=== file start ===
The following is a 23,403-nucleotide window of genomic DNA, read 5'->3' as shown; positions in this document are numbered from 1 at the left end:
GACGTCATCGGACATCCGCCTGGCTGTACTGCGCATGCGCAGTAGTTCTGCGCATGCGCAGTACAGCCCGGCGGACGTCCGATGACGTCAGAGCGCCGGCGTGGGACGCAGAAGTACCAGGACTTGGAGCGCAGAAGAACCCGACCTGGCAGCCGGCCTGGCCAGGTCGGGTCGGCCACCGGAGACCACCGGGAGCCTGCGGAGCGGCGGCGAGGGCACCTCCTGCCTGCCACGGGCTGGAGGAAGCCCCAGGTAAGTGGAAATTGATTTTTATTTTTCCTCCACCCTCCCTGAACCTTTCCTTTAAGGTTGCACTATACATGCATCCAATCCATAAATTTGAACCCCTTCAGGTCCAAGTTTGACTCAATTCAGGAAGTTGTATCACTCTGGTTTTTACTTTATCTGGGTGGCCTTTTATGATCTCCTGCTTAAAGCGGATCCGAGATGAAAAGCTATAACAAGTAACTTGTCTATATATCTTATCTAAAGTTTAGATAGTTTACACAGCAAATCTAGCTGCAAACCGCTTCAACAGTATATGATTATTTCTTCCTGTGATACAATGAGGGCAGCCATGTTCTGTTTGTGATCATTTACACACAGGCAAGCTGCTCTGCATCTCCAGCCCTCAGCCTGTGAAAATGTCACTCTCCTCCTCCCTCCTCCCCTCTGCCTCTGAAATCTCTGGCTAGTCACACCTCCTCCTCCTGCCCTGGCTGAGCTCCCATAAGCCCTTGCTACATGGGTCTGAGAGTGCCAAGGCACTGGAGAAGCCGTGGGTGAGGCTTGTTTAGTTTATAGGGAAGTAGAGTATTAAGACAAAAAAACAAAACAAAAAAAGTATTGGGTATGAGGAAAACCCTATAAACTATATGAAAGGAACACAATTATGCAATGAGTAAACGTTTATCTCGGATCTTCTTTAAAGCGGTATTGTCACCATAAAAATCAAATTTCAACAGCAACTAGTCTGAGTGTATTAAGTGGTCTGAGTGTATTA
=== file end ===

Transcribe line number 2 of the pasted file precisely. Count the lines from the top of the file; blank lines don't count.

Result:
GACGTCATCGGACATCCGCCTGGCTGTACTGCGCATGCGCAGTAGTTCTGCGCATGCGCAGTACAGCCCGGCGGACGTCCGATGACGTCAGAGCGCCGGCGTGGGACGCAGAAGTACCAGGACTTGGAGCGCAGAAGAACCCGACCTGGCAGCCGGCCTGGCCAGGTCGGGTCGGCCACCGGAGACCACCGGGAGCCTGCGGAGCGGCGGCGAGGGCACCTCCTGCCTGCCACGGGCTGGAGGAAGCCCCAGGTAAGTGGAAATTGATTTTTATTTTTCCTCCACCCTCCCTGAACCTTTCCTTTAAGGTTGCACTATACATGCATCCAATCCATAAATTTGAACCCCTTCAGGTCCAAGTTTGACTCAATTCAGGAAGTTGTATCACTCTGGTTTTTACTTTATCTGGGTGGCCTTTTATGATCTCCTGCTTAAAGCGGATCCGAGATGAAAAGCTATAACAAGTAACTTGTCTATATATCTTATCTAAAGTTTAGATAGTTTACACAGCAAATCTAGCTGCAAACCGCTTCAACAGTATATGATTATTTCTTCCTGTGATACAATGAGGGCAGCCATGTTCTGTTTGTGATCATTTACACACAGGCAAGCTGCTCTGCATCTCCAGCCCTCAGCCTGTGAAAATGTCACTCTCCTCCTCCCTCCTCCCCTCTGCCTCTGAAATCTCTGGCTAGTCACACCTCCTCCTCCTGCCCTGGCTGAGCTCCCATAAGCCCTTGCTACATGGGTCTGAGAGTGCCAAGGCACTGGAGAAGCCGTGGGTGAGGCTTGTTTAGTTTATAGGGAAGTAGAGTATTAAGACAAAAAAACAAAACAAAAAAAGTATTGGGTATGAGGAAAACCCTATAAACTATATGAAAGGAACACAATTATGCAATGAGTAAACGTTTATCTCGGATCTTCTTTAAAGCGGTATTGTCACCATAAAAATCAAATTTCAACAGCAACTAGTCTGAGTGTATTAAGTGGTCTGAGTGTATTA